How the Temperance Movement Almost Killed Root Beer

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Most people just relax on their honeymoons. Not Philadelphia pharmacist Charles Elmer Hires, though. Instead of lounging on the beach, he hit on a million-dollar idea. In 1875, Hires and his new bride went on a honeymoon to a New Jersey inn, and the newlywed became chummy with the innkeeper and his wife. The innkeeper's wife served the Hires a root tea from an old family recipe, and they both loved it.

Well, they loved most everything about it. The drink was delicious, but it was also a potent laxative, a small but important detail that probably limited its commercial appeal. When the couple got home, Charles Hires set about trying to recreate the flavor of the root drink without the laxative effects. Hires eventually came up with a dry mixture of roots and herbs that he could blend into a pretty tasty concoction.

Hires decided to market his beverage mix under the name "root tea." He made this decision in part because he wasn't a drinker himself and didn't want potential customers to think his soft drink had booze in it.

One of his mentors disagreed, though. Russell Conwell, a Baptist minister and the first president of Temple University, told Hires that he'd never make any money with something called "root tea." The blue collar miners in the area wouldn't be caught dead drinking a little tea. Now, root beer—there was a rough-and-tumble name that would catch on.

The Baptist preacher's advice to the teetotaling Quaker turned out to be sound. Hires gave away free mugs of root beer at the 1876 Centennial Exposition in Philly, and he was on his way to becoming America's first soft drink millionaire.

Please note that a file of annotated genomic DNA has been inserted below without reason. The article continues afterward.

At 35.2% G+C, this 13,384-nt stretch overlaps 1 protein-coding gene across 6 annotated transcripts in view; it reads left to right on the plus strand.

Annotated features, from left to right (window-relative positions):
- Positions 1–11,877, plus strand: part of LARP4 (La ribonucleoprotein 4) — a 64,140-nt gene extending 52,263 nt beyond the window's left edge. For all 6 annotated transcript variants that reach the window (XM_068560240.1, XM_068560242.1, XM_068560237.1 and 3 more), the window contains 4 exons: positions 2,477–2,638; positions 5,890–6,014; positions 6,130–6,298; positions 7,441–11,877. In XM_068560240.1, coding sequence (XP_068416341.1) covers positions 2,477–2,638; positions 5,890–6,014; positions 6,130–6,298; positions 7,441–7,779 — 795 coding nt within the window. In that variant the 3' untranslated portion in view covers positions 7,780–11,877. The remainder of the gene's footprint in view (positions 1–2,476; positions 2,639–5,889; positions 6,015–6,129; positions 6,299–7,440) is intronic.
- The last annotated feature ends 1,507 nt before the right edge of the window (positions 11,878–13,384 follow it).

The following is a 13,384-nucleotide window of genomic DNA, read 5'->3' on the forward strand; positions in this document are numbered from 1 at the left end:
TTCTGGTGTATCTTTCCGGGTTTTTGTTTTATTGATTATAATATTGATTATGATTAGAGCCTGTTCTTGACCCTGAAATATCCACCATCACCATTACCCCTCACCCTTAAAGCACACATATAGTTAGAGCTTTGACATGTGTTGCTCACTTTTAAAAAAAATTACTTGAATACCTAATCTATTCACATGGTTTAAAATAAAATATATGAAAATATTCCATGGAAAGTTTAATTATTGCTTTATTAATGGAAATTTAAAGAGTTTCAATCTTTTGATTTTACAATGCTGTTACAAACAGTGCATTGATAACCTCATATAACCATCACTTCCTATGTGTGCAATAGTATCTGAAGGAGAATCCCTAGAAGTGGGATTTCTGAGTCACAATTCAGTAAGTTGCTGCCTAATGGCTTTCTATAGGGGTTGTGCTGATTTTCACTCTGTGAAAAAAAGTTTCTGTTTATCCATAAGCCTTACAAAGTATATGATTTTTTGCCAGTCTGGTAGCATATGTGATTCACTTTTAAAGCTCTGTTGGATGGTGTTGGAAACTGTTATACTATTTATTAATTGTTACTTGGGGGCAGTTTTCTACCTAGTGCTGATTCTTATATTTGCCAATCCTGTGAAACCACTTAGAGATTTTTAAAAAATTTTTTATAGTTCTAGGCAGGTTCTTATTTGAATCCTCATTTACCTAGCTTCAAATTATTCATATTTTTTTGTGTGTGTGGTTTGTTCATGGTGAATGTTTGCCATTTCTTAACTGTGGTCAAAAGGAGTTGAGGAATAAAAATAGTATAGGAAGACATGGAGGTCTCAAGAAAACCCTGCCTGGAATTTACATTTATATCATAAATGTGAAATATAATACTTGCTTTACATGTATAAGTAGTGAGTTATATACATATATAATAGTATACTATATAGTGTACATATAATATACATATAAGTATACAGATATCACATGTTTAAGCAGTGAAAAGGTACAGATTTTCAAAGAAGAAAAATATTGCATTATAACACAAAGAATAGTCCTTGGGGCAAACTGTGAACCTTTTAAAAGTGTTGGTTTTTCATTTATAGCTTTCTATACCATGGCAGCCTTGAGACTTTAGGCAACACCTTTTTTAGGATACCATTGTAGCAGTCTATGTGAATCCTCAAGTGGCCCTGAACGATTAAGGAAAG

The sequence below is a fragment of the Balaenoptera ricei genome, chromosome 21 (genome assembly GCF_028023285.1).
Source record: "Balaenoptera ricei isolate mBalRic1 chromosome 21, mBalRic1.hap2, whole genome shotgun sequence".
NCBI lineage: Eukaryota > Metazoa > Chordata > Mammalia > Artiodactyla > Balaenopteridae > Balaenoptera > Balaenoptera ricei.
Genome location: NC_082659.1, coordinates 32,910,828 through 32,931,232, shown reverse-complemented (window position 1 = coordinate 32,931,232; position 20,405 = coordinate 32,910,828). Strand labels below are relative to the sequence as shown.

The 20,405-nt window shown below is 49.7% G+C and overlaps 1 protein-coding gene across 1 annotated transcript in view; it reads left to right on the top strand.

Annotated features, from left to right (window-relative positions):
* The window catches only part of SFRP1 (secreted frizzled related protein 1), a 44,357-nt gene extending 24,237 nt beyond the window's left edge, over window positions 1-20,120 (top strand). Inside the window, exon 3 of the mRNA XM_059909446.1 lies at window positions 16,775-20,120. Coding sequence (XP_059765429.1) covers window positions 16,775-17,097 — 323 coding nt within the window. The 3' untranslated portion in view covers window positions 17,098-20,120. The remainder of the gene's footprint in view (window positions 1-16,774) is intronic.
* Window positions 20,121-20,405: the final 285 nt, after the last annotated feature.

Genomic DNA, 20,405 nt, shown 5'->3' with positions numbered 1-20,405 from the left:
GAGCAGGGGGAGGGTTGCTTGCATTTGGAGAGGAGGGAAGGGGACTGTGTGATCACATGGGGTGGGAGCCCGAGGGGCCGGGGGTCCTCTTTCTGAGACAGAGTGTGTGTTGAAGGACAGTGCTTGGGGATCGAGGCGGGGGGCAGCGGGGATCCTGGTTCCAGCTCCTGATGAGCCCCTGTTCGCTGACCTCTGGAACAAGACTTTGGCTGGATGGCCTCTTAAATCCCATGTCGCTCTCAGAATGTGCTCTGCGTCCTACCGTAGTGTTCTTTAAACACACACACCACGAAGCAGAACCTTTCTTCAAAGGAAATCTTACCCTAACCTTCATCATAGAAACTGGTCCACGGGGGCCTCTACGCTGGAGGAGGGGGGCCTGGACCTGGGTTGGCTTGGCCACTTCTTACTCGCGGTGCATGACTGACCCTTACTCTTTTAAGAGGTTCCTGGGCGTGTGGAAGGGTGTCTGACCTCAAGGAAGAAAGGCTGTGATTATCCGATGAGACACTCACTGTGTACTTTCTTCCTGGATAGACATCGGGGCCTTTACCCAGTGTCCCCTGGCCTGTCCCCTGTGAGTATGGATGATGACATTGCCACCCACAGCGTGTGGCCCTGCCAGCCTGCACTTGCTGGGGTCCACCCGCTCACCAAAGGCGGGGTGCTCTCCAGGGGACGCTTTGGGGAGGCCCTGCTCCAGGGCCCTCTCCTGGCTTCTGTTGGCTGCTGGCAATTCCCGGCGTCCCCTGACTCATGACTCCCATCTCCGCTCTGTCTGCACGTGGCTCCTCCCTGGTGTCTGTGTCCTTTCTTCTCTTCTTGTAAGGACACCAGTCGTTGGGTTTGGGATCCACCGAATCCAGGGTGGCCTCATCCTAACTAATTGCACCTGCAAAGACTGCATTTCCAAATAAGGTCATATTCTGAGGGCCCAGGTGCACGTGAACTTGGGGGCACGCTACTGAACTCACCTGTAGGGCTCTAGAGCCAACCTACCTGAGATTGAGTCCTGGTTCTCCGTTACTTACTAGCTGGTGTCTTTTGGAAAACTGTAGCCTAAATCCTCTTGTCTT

Then, something funny happened. The "root beer" name Conwell had suggested came back to bite Hires. In 1895, the Women's Christian Temperance Union turned its sights on Hires, partially because of the word "beer" in the name. Even though Hires himself didn't drink, the WCTU theorized that since his root beer was a sweet fermented beverage it must have some booze in it. (Chemistry apparently wasn't the WCTU's strong suit.) Thus, having a frosty root beer was no better than pounding back a godforsaken actual beer.

Instead of testing to see if there was actually any alcohol in Hires' root beer, the WCTU simply called for a nationwide ban on his product, which had become wildly popular in drugstores around the country.

Amazingly, the WCTU's vicious crusade against a non-alcoholic beverage sold by a teetotaler lasted for three years. Despite its tendency to base its policies on junk science, the WCTU was a pretty powerful national force at the time, and Hires' sales went into the tank. Eventually he got an independent lab to test his root beer's alcohol content, and the results arrived in 1898. Hold on to your hats, folks: the root beer was not the booze-rich syrup of Satan. In fact, the lab found that a bottle of Hires' root beer contained roughly the same amount of alcohol as half a loaf of bread.

The WCTU no doubt considered using this analysis as an excuse to begin a national boycott of bread, but in the end, the union decided to ease up on Hires. The soft drink magnate ran ads touting his root beer as an alcohol-free, temperance-friendly tipple, and sales soon soared well beyond their pre-boycott level. The next time you enjoy a root beer, remember Hires and the brave scientists who refused to cave to the temperance movement.

This story originally appeared in 2010.

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August 15, 2013 - 10:24pm
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